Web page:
Edwin Jackson

ESPN is way off with its early free agent calls

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By division, here’s a list of teams I can see opening up the wallets for a $10 million-plus-per-year pitcher this winter:

Blue Jays, Orioles, Red Sox, Yankees
Royals, Tigers, White Sox
Angels, Athletics, Mariners, Rangers
Marlins, Mets, Nationals, Phillies
Astros, Brewers, Cubs, Pirates
Dodgers

And here’s a list of the elite pitching free agents available this winter:

Zack Greinke

I think it should go without saying that demand is going to exceed supply in a big way.

And that’s why ESPN’s Jim Bowden and Dan Szymborski look kind of foolish for a couple of their early calls.

Edwin Jackson is, in my mind, pretty obviously the No. 2 pitching free agent available this winter. He’s 29, he has practically the same ERA as Greinke the last three years (Greinke has a 104 ERA+, Jackson is at 102) and he seems to be on the upswing, if K/BB ratio and WHIP count for anything. I’ll be stunned if he has to settle for less than $48 million over four years this winter and my guess is that he gets something closer to $70 million over five years.

ESPN’s insiders aren’t thinking that far ahead, though. Bowden, in his column, says Jackson has only “proved himself to be a solid No. 3 or No. 4 starter.” He labels the Royals as the best fit for him, putting the Indians and Marlins as alternatives. He obviously doesn’t think the bigger spenders will go after him. But then, that’s the typical lack of insight one gets from Bowden.

(Bowden also has Fernando Rodney going back to the Angels or maybe the Giants or Dodgers in his column, not realizing that the Rays are just going to exercise their $2.5 million option on his services.)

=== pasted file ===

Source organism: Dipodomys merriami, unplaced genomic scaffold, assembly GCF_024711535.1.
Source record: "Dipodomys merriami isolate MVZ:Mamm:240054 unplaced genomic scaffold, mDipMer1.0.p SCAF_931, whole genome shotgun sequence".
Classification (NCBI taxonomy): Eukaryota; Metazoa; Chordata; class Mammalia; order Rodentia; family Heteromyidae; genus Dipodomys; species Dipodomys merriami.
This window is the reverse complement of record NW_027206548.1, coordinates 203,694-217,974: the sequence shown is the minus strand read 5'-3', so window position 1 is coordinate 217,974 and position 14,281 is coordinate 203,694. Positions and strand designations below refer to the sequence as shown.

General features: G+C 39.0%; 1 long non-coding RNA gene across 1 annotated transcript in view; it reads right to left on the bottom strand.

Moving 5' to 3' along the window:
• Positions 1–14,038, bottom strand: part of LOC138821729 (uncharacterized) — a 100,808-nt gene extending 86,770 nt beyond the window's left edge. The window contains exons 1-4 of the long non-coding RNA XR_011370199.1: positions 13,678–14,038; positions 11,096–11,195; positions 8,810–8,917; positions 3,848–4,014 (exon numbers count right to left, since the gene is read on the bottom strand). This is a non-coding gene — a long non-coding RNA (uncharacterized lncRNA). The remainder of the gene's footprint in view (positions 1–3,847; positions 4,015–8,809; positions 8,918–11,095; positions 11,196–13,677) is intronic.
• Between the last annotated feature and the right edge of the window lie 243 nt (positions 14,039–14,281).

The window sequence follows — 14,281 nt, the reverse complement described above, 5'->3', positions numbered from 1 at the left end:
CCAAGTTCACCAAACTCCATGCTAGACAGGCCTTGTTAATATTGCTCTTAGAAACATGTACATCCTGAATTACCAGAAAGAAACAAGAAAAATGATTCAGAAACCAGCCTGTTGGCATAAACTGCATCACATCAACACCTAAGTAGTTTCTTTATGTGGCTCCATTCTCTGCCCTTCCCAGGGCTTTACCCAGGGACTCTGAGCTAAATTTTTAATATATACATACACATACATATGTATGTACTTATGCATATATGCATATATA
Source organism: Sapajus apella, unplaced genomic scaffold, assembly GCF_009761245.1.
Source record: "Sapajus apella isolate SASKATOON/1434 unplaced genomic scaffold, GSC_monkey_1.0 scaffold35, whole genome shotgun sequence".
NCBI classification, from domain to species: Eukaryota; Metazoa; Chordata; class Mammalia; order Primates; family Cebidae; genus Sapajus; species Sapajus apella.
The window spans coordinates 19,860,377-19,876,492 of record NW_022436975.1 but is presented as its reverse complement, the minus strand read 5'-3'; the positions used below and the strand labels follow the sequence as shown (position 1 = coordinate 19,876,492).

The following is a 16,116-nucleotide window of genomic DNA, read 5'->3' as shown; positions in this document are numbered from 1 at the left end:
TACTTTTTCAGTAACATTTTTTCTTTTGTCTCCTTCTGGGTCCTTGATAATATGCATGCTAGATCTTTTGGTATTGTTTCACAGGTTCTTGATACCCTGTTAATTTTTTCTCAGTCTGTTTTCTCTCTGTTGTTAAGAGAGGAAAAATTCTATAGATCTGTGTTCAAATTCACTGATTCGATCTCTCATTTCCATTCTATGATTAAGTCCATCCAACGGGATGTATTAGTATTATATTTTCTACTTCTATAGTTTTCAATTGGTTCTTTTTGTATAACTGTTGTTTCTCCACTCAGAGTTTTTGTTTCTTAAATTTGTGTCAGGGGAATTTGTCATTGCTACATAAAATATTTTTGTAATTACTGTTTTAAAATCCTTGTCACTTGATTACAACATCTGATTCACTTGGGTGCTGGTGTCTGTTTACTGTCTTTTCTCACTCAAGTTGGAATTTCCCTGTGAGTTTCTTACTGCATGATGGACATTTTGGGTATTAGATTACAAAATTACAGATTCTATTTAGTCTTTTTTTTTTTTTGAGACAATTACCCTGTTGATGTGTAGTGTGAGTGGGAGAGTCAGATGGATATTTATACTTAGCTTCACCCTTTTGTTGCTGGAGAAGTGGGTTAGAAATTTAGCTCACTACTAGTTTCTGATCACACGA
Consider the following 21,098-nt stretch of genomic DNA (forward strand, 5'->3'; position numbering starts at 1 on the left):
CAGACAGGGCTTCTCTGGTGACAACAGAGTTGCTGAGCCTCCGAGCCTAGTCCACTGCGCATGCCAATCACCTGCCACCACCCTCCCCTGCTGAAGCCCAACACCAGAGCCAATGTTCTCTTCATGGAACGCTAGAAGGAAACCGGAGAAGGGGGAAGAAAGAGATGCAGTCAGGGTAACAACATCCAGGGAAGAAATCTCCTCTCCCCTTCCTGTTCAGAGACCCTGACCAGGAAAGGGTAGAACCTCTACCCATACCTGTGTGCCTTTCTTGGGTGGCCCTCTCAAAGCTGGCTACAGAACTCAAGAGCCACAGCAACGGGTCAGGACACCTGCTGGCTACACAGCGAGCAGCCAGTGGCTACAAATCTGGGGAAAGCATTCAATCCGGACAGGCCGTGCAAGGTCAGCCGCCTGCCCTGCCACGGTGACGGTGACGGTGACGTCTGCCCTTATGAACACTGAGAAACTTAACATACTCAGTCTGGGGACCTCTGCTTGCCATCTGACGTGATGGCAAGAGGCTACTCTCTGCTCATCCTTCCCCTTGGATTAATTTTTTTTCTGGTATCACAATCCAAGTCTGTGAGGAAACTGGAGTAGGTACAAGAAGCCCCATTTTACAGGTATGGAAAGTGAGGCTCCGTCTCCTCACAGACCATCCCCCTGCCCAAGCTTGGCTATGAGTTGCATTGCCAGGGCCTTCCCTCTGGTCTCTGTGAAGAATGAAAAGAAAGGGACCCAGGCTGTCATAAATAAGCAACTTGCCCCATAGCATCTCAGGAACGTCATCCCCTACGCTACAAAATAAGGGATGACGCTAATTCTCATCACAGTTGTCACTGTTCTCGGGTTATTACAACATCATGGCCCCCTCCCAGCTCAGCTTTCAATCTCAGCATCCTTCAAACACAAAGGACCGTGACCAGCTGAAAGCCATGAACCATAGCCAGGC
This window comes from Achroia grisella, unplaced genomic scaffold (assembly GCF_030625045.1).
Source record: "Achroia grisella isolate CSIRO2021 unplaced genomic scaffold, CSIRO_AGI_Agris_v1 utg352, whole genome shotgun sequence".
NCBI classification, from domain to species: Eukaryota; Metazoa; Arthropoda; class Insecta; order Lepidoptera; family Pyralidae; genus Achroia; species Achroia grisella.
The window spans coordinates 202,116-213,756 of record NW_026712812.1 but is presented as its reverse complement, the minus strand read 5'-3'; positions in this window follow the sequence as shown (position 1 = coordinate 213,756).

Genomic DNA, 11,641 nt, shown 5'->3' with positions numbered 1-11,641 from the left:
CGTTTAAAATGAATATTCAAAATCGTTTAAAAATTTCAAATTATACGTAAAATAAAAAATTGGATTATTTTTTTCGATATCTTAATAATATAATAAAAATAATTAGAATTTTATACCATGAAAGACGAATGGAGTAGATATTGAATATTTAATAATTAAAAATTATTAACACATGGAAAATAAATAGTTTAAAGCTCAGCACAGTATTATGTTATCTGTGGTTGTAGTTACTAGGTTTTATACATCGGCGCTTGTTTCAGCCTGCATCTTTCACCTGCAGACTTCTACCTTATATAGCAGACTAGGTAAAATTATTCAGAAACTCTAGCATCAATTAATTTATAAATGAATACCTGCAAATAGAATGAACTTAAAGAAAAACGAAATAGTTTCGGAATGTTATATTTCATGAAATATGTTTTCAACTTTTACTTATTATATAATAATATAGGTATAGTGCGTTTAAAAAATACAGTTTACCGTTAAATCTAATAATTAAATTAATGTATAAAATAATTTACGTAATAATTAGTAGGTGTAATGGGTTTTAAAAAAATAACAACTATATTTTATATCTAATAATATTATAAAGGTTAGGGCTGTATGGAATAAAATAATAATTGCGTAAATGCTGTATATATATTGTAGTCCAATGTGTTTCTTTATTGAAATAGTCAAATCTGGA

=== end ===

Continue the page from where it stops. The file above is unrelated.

I expect a lot more from Szymborski, and it’s rare that he disappoints. However, he lists Jackson and B.J. Upton among his five free agent bargains, ones “that won’t break the wallet.” And while I agree that those two look like better values than several other top free agents, there’s no way, no how that either goes off at a bargain price.

This winter is going to reveal that there’s a lot more money to be spent than quality players to spend it on. It’s going to take a lot more digging to find any bargains

Buddy Carlyle named the Braves new replay assistant

Buddy Carlyle
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The Braves have been terrible with respect to replay challenges this year. Almost improbably terrible. Fredi Gonzalez has challenged calls seven times and he’s been unsuccessful on all seven challenges. Given how these things work, it’s likely because he’s getting bad advice from the Braves employee designated to watch the replays and suggest when challenges should be made.

Now Gonzalez is going to have a new guy in that role. A familiar name too: Buddy Carlyle, who Mark Bowman of MLB.com reports, will join the Braves as a coaching assistant who will handle the replay review decisions.

Carlyle, of course, spent nine seasons as a major league pitcher and nearly 20 as a professional overall. Most recently with the Mets last season before calling it a career. He pitched for the Braves as well, from 2007-09.

Now he’ll provide a new and, hopefully, more discerning set of eyes for the Braves’ replay operation.

Garrett Richards needs Tommy John surgery, Andrew Heaney has UCL damage too

Los Angeles Angels starting pitcher Garrett Richards throws during the first inning of a baseball game against the Texas Rangers in Arlington, Texas, Sunday, Oct. 4, 2015. (AP Photo/LM Otero)
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Bad, bad news for the Los Angeles Angels: their best starter needs Tommy John surgery and their most promising young starter has UCL damage as well.

Jeff Passan reports that Garrett Richards has a torn right ulnar collateral ligament and is expected to need Tommy John surgery. Richards was scratched from today’s start due to fatigue and dehydration, but Passan says they found the UCL tear while examining him yesterday. Richards is the Angels’ ace, having won 13 games in 2014 and 15 games a year ago. So far this year he a 2.34 ERA in six starts.